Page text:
The school that I'm at now is great. Surprisingly the kids (and the teachers!) speak English pretty well. I am not dealing with the "teacher I am die" instead I am getting "Teacher, I'm not feeling well today". Its insanity! In some places, kids DO actually learn English. Quite the phenomenon.

We have 6 English teachers at our school including John and I. There are also 2 Irish girls and 2 Americans, one American is Korean American and the other is on his second year of teaching English in Korea, so there are quite a few people who know what they're doing here.

Tomorrow will be a feat though. We are going to do our bloodwork and testing at the hospital so that we can apply for our Alien Registration Cards. I just spoke with the nurse on the phone and she rattled off a million things that I cannot do tonight or tomorrow in order for me not to screw up my test: No caffene, No Multivitamins, No sleeping pills, No food, etc.

All in all things are going well and I am pretty happy to be where I am at the moment. John has been snapping pictures like a mother* so pictures are coming soon. Our internet should be hooked up next month and we'll likely get a phone then too, for now we have our personal computers at work (each teacher gets their own desktop!!) so that's working for the moment.

Talk soon.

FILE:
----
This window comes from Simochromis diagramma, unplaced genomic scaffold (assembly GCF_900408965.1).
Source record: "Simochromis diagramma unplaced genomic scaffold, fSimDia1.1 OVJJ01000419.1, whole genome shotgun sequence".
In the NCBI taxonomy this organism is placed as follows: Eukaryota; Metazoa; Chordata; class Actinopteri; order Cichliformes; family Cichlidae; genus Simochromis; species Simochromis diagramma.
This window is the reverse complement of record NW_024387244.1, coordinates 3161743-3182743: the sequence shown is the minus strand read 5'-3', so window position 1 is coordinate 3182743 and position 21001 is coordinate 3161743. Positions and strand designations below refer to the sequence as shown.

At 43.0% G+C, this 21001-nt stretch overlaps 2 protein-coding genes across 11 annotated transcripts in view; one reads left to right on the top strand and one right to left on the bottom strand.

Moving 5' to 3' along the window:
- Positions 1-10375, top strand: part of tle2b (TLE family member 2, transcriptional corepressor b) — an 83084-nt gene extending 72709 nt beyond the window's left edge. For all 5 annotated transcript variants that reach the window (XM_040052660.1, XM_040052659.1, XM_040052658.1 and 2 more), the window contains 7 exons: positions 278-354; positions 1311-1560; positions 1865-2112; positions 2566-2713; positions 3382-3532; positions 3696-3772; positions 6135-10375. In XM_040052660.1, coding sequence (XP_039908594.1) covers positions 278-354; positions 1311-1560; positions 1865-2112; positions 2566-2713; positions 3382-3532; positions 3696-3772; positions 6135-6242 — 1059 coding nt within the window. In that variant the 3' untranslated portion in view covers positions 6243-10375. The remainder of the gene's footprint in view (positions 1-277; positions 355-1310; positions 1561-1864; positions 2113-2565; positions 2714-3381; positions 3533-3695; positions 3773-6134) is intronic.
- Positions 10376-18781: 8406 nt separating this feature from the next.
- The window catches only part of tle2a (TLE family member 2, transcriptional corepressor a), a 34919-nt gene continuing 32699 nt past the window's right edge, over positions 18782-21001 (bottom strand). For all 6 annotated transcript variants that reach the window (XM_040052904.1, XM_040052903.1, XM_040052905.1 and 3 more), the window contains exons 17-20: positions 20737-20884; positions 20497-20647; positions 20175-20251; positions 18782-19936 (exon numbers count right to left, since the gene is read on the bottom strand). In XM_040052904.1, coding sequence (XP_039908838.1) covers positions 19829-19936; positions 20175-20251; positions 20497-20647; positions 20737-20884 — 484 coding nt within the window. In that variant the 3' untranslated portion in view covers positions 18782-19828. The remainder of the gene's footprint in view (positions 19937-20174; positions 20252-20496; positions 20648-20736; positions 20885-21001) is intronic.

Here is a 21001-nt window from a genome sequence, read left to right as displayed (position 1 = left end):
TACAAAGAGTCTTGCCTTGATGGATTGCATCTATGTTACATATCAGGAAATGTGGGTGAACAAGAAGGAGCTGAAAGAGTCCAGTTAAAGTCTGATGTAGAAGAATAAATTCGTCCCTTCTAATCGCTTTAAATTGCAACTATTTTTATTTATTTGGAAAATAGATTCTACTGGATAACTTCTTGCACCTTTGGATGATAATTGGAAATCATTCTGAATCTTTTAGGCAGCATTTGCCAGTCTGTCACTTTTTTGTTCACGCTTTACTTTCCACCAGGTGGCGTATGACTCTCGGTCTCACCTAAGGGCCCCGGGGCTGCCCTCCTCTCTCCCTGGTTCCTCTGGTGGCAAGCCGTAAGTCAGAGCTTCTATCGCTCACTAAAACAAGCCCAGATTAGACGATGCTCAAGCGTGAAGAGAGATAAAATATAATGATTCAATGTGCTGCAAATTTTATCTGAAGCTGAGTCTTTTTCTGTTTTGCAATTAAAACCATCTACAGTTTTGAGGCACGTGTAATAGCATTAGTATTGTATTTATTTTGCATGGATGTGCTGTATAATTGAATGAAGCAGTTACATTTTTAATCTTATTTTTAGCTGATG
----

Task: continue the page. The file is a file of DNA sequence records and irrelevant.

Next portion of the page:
Friday, September 05, 2008

New Adventures

I can't believe I'm actually doing this again! I'm headed to Korea on Saturday at 11:05am...this is nuts! The strange thing is, that the first time that I headed out overseas I took only a 90L backpack with a couple of shirts and one pair of pants. No joke. I did, however, fill the 90L backpack as full as possible to the point that I couldn't stand up...actually I turtled with the backpack on. I believe it was Kiki who was there at the time, not to help, but to laugh at me as I layed there unable to move.

This time is a totally different story. Since I know what I need and don't need, what I can get in Korea and what I can't, I am seeming to pack 50 times more stuff than I did during round 1. Still I keep feeling like I am forgetting something.

I had dreams during the past few weeks that I was scheduled for a flight and no matter what I did I couldn't pack my stuff or get everything together fast enough in order to make the flight on I bumped it back again and again, but nothing seemed to work.

So now that I'm sitting here, all packed and ready to go, I'm thinking that the nightmare isn't going to become a reality. I'm just really glad that we were able to get our visas together and our tickets booked....FINALLY. We had quite a few setbacks first with our school, a new branch of the established Avalon Academy, failing it's fire code inspection, leaving them unable to apply for teacher's visas at Korean Immigration...and then with the Korean Consulate in Vancouver telling us that we needed 3 university transcripts, not 2 like is listed on ALL of the websites regarding immigration for only John, not me to process our visas in Vancouver. We have since talked with other teachers going through the visa process and even though the consulate wont admit their mistake, we know that they're just idiots. Man I could choke that woman through the phone!

Anyway the point is, we're leaving. Tomorrow. At 11:05. Holy.

Please keep in touch! Hearing from home is always nice! :)